Unredeemed stored value cards and gift certificates 19,111   32,724   15,388

     Current portion of deferred lease credits

10,377 9,798 10,061

     Other liabilities and accrued expenses

12,673

16,152

           12,967

 Total current liabilities

240,124  

250,041

        199,142

 Non-current liabilities:

       

     Note payable

-

-

    11,469
     Deferred lease credits 58,337   57,758   56,068

     Other non-current liabilities

29,227  

22,374

           23,963

 Total non-current liabilities

87,564  

80,132

            91,500

 Commitments and contingencies

-  

-

                     -

 Stockholders' equity:

         

     Preferred stock, $0.01 par value; 5,000 shares authorized; none issued and outstanding

-

-

                   -

     Common stock, $0.01 par value; 250,000 shares authorized; 161,992, 155,817 and 152,591

         
          shares issued; 155,302, 149,489 and 145,393 shares outstanding, respectively 1,603   1,517   1,500

     Contributed capital

372,072

268,286

   198,327

     Accumulated other comprehensive income

13,598

 

13,748

 

   6,052

     Retained earnings

820,769

726,760

    576,786

     Deferred compensation

(16,286)

 

(1,807)

 

       (7,873)

     Treasury stock

(55,504)

(45,018)

     (45,018)

 Total stockholders' equity

1,136,252   963,486        729,774

 Total liabilities and stockholders' equity

$1,463,940

 

$1,293,659

        $1,020,416

See Notes to Consolidated Financial Statements

 

3


AMERICAN EAGLE OUTFITTERS, INC.
CONSOLIDATED STATEMENTS OF OPERATIONS AND RETAINED EARNINGS

(Unaudited) 
 

  

Three Months Ended

Six Months Ended

(In thousands, except per share amounts) 

July 30,
2005

July 31, 
2004

(Restated)

July 30,
2005

July 31, 
2004

(Restated)

Net sales

$513,320 $395,402 $967,339 $727,632

Cost of sales, including certain buying, occupancy and warehousing expenses

285,340 232,548 517,199 416,059

Gross profit

227,980 162,854 450,140 311,573

Selling, general and administrative expenses

123,362 94,951 239,898 184,801

Depreciation and amortization expense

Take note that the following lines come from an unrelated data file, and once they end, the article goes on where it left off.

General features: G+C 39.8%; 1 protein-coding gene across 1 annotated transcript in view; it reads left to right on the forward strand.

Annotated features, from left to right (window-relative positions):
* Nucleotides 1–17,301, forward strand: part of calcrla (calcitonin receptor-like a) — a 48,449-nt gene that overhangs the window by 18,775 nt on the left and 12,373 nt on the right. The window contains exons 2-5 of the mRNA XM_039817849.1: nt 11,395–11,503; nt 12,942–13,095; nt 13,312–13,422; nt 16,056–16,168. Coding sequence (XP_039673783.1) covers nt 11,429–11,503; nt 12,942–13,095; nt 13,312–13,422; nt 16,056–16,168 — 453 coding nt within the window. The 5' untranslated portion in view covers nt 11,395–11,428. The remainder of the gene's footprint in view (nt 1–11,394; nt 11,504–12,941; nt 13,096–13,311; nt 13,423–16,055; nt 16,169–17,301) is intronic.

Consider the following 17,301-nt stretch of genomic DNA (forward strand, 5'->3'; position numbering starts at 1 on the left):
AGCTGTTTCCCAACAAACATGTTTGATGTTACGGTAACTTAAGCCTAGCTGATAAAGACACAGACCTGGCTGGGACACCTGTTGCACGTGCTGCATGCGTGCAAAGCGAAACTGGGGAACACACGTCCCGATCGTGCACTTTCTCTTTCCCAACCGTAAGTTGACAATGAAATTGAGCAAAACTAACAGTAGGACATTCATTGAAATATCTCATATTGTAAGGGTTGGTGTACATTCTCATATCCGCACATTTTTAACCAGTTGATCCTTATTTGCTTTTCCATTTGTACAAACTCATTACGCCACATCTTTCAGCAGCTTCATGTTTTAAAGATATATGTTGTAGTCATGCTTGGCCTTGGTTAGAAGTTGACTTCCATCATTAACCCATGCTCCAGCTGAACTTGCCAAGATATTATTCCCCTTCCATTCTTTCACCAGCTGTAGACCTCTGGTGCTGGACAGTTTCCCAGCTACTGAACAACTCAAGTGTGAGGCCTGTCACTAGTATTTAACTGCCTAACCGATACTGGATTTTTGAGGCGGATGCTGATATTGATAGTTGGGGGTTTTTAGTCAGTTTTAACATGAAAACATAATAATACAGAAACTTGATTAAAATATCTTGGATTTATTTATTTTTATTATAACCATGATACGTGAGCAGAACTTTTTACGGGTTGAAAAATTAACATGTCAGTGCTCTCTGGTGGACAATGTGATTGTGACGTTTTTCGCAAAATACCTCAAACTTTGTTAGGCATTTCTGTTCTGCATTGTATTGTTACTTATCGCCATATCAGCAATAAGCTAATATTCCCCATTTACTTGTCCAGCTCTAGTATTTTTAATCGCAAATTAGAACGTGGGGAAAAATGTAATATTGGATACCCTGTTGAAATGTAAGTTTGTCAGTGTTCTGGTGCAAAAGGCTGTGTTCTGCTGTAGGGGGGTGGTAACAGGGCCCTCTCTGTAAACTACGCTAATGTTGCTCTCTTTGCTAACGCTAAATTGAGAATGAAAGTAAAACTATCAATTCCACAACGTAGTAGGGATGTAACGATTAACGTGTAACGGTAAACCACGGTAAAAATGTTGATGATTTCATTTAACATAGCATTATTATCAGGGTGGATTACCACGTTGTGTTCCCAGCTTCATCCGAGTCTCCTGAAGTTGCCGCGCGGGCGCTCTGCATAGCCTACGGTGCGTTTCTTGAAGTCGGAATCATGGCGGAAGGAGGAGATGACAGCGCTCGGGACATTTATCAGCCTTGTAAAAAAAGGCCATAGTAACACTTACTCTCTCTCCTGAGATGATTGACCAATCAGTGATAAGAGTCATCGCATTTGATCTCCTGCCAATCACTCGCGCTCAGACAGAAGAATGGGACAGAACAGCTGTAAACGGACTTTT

18,581 16,886 36,683 32,624

Operating income

86,037 51,017 173,559 94,148

Other income, net

4,449 491 7,424 1,431

Income before income taxes

90,486 51,508 180,983 95,579

Provision for income taxes

32,452 19,926 67,765 36,996
Income from continuing operations, net of tax 58,034 31,582 113,218 58,583
Income (loss) from discontinued operations, net of tax (15) (2,328) 74 (4,055)

Net income

$58,019 $29,254 $113,292 $54,528
         

Basic per common share amounts:

       
Income from continuing operations $0.38 $0.22 $0.74 $0.41
Loss from discontinued operations - (0.02) - (0.03)
Net income per basic common share $0.38 $0.20 $0.74 $0.38
         

Diluted per common share amounts:

       
Income from continuing operations $0.37 $0.22 $0.72 $0.40
Loss from discontinued operations - (0.02) - (0.03)
Net income per diluted common share $0.37 $0.20 $0.72 $0.37
         
Cash dividends per common share $0.08 $    - $0.13 $    -
         

Weighted average common shares outstanding - basic

153,943 144,502 152,763 143,756

Weighted average common shares outstanding - diluted

157,806 148,328 156,961 147,384
         

Retained earnings, beginning

$774,371 $547,532 $726,760 $522,258

Net income

58,019 29,254 113,292 54,528
Cash dividends (11,621) - (19,283) -

Retained earnings, ending

$820,769 $576,786 $820,769 $576,786

 

See Notes to Consolidated Financial Statements

 

4


 

AMERICAN EAGLE OUTFITTERS, INC.

CONSOLIDATED STATEMENTS OF CASH FLOWS 

 (Unaudited)

 

                                           

Six Months Ended

 

(In thousands)

July 30, 2005

July 31, 2004

(Restated)

 

Operating activities:

     

Net income

$113,292 $54,528
    (Income) loss from discontinued operations

         (74)

   4,055

 
Income from continuing operations   113,218  58,583

Adjustments to reconcile income from continuing operations to net cash provided by operating activities:

     

     Depreciation and amortization

   36,683  32,624

     Stock compensation

   11,425   9,717  

     Deferred income taxes

     4,284  (12,820)

     Tax benefit from exercise of stock options

   34,071    8,693  

     Other adjustments

     2,250      706

Changes in assets and liabilities:

   

     Merchandise inventory

   (89,757)  (46,547)

     Accounts and note receivable, including related party, net

    9,822    (6,255)  

     Prepaid expenses and other